Even a former history major that works in museums can overlook the importance of seemingly ordinary objects. When I was up in the Watkins collection taking pictures, I passed by two objects in the toy area.
A model house
And a model ship
They are both very intricate and in great condition, but I didn’t think much of them and didn’t take a picture. Later on, the curator was taking me through the collection to point out a few more things that might be interesting to write about. She took me over to the house and ship again and told me what they are. Turns out they aren’t just fancy children’s toys.
You probably learned about the Works Progress Administration (WPA) in your history classes. The WPA emerged in 1935 during the Great Depression. President Franklin D. Roosevelt as part of his New Deal to try and revive the country. Various projects were started to supply people with the jobs they desperately needed. The WPA was responsible for building and improving roads, public buildings, airports, hospitals, and parks; however art and education were not left out of the WPA program (Source). You might have seen murals, paintings, or sculptures around your town that were made by Federal Art Project artists.
In Kansas, the WPA provided classes in literacy, citizenship, housekeeping, art, parenting, and vocational training (Source). One specific program that combined art and education was the Kansas Museum Project. FDR felt WPA art projects needed to have an educational purpose, therefore the KMP made objects like dolls for museums and schools to use as educational resources (Source). We have two types of these dolls at the museum: historical dolls and pairs of dolls that represented different countries around the world.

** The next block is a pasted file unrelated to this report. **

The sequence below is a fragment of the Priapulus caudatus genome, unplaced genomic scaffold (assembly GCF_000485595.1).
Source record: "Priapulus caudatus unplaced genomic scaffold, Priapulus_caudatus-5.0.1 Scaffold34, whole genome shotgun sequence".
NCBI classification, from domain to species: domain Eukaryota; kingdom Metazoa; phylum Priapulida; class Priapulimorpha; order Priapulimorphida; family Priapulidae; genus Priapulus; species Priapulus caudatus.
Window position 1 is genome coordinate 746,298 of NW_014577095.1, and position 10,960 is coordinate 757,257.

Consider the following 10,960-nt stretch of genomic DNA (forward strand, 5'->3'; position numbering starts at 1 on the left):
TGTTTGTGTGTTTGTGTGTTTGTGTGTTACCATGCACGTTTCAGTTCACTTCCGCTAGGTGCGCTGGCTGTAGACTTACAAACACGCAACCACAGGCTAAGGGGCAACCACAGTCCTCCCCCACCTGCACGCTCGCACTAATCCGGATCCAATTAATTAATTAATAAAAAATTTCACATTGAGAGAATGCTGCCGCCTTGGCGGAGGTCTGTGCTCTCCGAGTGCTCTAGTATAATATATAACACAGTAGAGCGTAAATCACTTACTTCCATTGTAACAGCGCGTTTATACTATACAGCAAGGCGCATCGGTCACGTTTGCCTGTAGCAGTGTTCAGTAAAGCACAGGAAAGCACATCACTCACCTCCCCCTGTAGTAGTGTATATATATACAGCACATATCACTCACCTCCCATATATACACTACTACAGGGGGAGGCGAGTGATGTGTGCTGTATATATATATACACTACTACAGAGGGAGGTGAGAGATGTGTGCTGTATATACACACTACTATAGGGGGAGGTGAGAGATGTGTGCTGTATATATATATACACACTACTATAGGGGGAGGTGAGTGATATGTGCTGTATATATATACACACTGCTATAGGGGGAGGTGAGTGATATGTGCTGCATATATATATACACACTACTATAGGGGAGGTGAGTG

Another project was to create small, historical dioramas that portrayed different scenes in Kansas’ history (Source). Evidently, even one of the studios that made these dioramas was located in Lawrence, KS aka where the Watkins is (Source).
SO! Where do historical models come in? Well, I can’t find anything about them beyond the fact that they were made as part of the WPA. We also know that the house is Mount Vernon and the ship is the Santa Maria (of “Columbus sailed the ocean blue” fame). However, I think we can make a logical jump and assume these models were part of this project. I couldn’t find other examples of these models so if you know of any please let me know!
So what is the point of all of this? Well, think about it. These nice but seemingly unimportant toys were created during the Great Depression to provide jobs for people desperate to survive. Their existence let someone feed their family. They were also probably made by women who were not well represented in other areas of the WPA (Source 1, 2). This means that these models might have allowed women, who still weren’t prevalent in the workplace, to bring home money to support their families. So when you think about it, those models are pretty important.
-Jilliene, Public Programs Intern